Starred Review ALA Booklist
*Starred Review* The Chinese proverb "A journey of a thousand miles begins with a single step" can also be applied to writing. One winter day, a young boy decides he wants to write a story and gathers paper, pencils, and a snack. Unfortunately, he soon discovers that writing is not as easy as simply wanting to write. After several failed attempts and with drafts littering the floor, he considers giving up and just settling for reading other people's stories. But his desire to create is too strong. While gazing out the window, the child watches a chickadee take only one seed, fly to a branch, eat it, and return to the feeder for another. Understanding that eating like that requires much time, patience, and tenacity, the child decides to model that behavior and tries again to write his tale by putting down just one word at a time. Hopkinson ends her tale and encourages readers to write their own story entitled "The Chickadee" by offering example sentences for the beginning, middle, and end. Charming illustrations ade using pen, ink, and paint, and completed on Photoshop e delightful to pore over. Observant readers will see the small black-and-white bird and the pinecone feeder that are clearly visible from the child's window and enjoy watching the antics of the boy's faithful canine sidekick.
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School Library Journal Starred Review (9/1/21)
Kirkus Reviews
Reading Level: 2.0
Interest Level: K-3

Help young readers become young writers with this sweet picture book about a child finding the words to tell his own story!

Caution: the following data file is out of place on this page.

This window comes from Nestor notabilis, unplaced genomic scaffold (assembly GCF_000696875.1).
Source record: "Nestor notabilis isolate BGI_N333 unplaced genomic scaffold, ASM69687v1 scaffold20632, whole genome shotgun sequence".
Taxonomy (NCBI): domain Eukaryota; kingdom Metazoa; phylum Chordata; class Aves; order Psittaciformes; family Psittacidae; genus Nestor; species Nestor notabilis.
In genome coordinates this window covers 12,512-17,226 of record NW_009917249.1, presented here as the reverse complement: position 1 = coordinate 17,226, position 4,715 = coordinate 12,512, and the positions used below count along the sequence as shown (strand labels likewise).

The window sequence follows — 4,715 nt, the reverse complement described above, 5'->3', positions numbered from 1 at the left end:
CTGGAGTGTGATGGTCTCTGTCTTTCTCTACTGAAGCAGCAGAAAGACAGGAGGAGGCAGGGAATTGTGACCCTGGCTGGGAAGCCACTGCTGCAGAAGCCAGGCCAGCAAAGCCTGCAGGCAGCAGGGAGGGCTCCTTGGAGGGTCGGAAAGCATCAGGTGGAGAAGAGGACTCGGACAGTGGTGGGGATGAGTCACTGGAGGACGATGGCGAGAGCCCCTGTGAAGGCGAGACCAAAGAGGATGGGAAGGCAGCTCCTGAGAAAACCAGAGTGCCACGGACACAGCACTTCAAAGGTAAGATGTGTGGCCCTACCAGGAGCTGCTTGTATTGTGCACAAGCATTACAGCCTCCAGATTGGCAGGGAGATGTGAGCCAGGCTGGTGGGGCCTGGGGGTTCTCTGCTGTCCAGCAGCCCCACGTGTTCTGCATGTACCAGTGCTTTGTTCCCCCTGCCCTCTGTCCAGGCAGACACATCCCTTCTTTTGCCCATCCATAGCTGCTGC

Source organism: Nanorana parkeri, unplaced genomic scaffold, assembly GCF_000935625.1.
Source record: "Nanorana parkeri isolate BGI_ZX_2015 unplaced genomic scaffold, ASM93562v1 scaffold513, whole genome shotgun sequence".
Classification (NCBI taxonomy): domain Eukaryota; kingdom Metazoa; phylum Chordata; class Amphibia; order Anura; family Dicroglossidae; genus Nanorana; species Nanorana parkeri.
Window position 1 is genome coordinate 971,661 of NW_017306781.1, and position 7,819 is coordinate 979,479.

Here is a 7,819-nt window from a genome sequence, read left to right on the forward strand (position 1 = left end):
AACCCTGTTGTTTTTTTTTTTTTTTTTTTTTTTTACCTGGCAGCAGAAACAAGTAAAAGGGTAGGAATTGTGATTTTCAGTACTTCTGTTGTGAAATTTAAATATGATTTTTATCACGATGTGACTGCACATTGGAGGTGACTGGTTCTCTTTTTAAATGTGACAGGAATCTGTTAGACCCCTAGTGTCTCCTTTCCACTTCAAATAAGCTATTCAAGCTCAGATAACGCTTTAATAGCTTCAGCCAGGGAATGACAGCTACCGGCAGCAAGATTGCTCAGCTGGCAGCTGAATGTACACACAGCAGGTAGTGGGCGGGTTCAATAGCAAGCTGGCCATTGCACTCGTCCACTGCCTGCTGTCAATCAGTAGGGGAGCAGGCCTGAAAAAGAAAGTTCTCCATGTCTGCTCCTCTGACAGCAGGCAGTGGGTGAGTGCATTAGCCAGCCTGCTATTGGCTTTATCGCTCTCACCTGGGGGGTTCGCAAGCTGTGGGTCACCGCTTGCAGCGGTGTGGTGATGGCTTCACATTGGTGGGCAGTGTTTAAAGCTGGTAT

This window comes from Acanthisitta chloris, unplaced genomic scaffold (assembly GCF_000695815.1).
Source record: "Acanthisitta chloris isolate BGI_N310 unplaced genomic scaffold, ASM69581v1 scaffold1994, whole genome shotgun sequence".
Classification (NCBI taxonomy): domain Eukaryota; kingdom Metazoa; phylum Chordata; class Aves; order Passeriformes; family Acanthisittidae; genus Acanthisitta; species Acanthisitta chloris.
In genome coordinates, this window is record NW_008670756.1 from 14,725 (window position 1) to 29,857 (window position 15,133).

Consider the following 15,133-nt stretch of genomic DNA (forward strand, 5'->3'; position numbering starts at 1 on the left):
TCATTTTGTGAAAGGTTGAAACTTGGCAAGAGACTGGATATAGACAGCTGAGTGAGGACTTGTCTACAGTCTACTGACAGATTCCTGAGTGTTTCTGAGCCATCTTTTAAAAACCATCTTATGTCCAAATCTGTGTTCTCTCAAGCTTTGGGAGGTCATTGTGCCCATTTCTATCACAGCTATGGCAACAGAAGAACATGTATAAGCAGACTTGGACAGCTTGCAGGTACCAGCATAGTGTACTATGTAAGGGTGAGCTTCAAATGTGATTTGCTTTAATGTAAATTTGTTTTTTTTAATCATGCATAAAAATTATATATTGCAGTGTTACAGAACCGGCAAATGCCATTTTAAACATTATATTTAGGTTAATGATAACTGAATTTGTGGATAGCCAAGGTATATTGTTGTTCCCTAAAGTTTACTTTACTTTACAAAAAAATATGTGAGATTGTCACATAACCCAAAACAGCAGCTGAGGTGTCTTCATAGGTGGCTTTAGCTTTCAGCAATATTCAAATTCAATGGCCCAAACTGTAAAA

If you’ve ever tried to write a story of your own, you know it’s not as easy as it looks. Words get tangled, pencils get broken, piles of pages get crumpled up. It’s so much easier just to read all the lovely stories other people have written. . . . But their stories aren’t your stories, and your tale is worth telling. 
 
A mostly empty page
Then another.
And still another.
There are squiggles.
There are doodles.
But the words won't come.
 
With the gentle reassurance of experience, two-time SCBWI Golden Kite Award Winner Deborah Hopkinson writes a story that encourages persistence, and celebrates the strength of every child’s unique voice and the story they have to tell.  Charming illustrations by Hadley Hooper detail the child’s efforts-- and the stroke of inspiration that helps him get going. 
 
This is the perfect picture book for kids who love stories and have big ideas of their own.  Young readers who don’t know where to start will be encouraged by the gentle humor, and a page of story-starting ideas offers the opportunity to expand the experience beyond the book.  
 
A Junior Library Guild Gold Standard Selection